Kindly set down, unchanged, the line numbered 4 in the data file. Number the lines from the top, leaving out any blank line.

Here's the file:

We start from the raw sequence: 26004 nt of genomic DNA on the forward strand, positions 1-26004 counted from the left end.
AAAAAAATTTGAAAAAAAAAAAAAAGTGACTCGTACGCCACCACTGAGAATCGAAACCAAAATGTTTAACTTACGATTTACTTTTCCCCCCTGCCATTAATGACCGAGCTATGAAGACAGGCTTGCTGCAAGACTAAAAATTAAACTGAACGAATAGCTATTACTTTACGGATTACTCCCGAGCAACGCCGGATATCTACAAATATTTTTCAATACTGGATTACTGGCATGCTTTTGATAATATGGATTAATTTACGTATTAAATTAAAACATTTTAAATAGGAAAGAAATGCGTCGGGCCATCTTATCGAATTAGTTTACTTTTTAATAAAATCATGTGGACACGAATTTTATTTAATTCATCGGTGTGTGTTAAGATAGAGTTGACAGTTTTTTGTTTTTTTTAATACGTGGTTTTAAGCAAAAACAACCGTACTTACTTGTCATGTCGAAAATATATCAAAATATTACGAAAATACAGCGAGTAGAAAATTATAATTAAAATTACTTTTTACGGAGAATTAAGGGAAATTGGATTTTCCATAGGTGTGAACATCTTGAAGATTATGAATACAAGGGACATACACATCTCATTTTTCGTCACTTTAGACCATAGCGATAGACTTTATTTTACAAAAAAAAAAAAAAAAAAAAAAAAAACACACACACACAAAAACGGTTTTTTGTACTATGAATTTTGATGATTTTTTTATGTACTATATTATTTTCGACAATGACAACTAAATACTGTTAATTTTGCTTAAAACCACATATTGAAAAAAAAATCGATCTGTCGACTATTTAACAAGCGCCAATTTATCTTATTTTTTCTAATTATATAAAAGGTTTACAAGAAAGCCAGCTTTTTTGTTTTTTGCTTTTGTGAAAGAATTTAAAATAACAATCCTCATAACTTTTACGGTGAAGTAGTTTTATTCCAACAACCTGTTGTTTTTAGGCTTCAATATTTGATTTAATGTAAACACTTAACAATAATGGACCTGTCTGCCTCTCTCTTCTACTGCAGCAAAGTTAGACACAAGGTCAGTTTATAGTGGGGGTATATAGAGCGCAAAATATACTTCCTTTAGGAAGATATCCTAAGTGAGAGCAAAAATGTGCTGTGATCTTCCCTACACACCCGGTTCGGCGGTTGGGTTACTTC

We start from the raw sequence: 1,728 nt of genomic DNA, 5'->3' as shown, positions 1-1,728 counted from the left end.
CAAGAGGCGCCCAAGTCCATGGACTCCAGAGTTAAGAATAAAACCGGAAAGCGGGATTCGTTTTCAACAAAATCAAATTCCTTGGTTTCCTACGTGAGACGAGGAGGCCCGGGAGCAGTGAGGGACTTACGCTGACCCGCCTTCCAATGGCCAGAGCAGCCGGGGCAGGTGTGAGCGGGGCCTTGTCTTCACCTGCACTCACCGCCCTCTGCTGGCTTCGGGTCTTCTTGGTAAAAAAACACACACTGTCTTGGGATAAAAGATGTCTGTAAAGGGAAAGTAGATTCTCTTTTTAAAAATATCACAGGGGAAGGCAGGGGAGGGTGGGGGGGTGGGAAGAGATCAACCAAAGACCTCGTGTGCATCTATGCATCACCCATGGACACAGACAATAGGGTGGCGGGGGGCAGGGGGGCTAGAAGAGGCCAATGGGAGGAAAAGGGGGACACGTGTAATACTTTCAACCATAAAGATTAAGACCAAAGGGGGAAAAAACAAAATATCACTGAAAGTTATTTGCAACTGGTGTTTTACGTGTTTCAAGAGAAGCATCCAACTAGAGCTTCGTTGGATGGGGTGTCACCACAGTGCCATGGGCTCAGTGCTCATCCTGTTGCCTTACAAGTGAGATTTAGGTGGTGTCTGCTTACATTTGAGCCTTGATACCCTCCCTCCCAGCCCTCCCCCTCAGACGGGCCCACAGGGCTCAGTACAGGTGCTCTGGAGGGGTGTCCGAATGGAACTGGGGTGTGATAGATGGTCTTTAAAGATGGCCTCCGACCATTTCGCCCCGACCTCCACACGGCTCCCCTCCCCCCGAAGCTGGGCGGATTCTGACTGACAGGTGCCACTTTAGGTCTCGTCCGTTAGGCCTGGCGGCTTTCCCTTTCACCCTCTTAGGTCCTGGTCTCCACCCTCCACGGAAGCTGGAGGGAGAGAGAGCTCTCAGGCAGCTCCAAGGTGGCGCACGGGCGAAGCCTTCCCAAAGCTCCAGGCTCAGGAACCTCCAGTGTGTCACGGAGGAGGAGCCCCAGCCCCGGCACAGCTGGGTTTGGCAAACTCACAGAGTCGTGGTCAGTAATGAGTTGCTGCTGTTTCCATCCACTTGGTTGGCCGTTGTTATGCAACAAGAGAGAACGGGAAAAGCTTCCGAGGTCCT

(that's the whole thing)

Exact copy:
CAAGAGGCGCCCAAGTCCATGGACTCCAGAGTTAAGAATAAAACCGGAAAGCGGGATTCGTTTTCAACAAAATCAAATTCCTTGGTTTCCTACGTGAGACGAGGAGGCCCGGGAGCAGTGAGGGACTTACGCTGACCCGCCTTCCAATGGCCAGAGCAGCCGGGGCAGGTGTGAGCGGGGCCTTGTCTTCACCTGCACTCACCGCCCTCTGCTGGCTTCGGGTCTTCTTGGTAAAAAAACACACACTGTCTTGGGATAAAAGATGTCTGTAAAGGGAAAGTAGATTCTCTTTTTAAAAATATCACAGGGGAAGGCAGGGGAGGGTGGGGGGGTGGGAAGAGATCAACCAAAGACCTCGTGTGCATCTATGCATCACCCATGGACACAGACAATAGGGTGGCGGGGGGCAGGGGGGCTAGAAGAGGCCAATGGGAGGAAAAGGGGGACACGTGTAATACTTTCAACCATAAAGATTAAGACCAAAGGGGGAAAAAACAAAATATCACTGAAAGTTATTTGCAACTGGTGTTTTACGTGTTTCAAGAGAAGCATCCAACTAGAGCTTCGTTGGATGGGGTGTCACCACAGTGCCATGGGCTCAGTGCTCATCCTGTTGCCTTACAAGTGAGATTTAGGTGGTGTCTGCTTACATTTGAGCCTTGATACCCTCCCTCCCAGCCCTCCCCCTCAGACGGGCCCACAGGGCTCAGTACAGGTGCTCTGGAGGGGTGTCCGAATGGAACTGGGGTGTGATAGATGGTCTTTAAAGATGGCCTCCGACCATTTCGCCCCGACCTCCACACGGCTCCCCTCCCCCCGAAGCTGGGCGGATTCTGACTGACAGGTGCCACTTTAGGTCTCGTCCGTTAGGCCTGGCGGCTTTCCCTTTCACCCTCTTAGGTCCTGGTCTCCACCCTCCACGGAAGCTGGAGGGAGAGAGAGCTCTCAGGCAGCTCCAAGGTGGCGCACGGGCGAAGCCTTCCCAAAGCTCCAGGCTCAGGAACCTCCAGTGTGTCACGGAGGAGGAGCCCCAGCCCCGGCACAGCTGGGTTTGGCAAACTCACAGAGTCGTGGTCAGTAATGAGTTGCTGCTGTTTCCATCCACTTGGTTGGCCGTTGTTATGCAACAAGAGAGAACGGGAAAAGCTTCCGAGGTCCT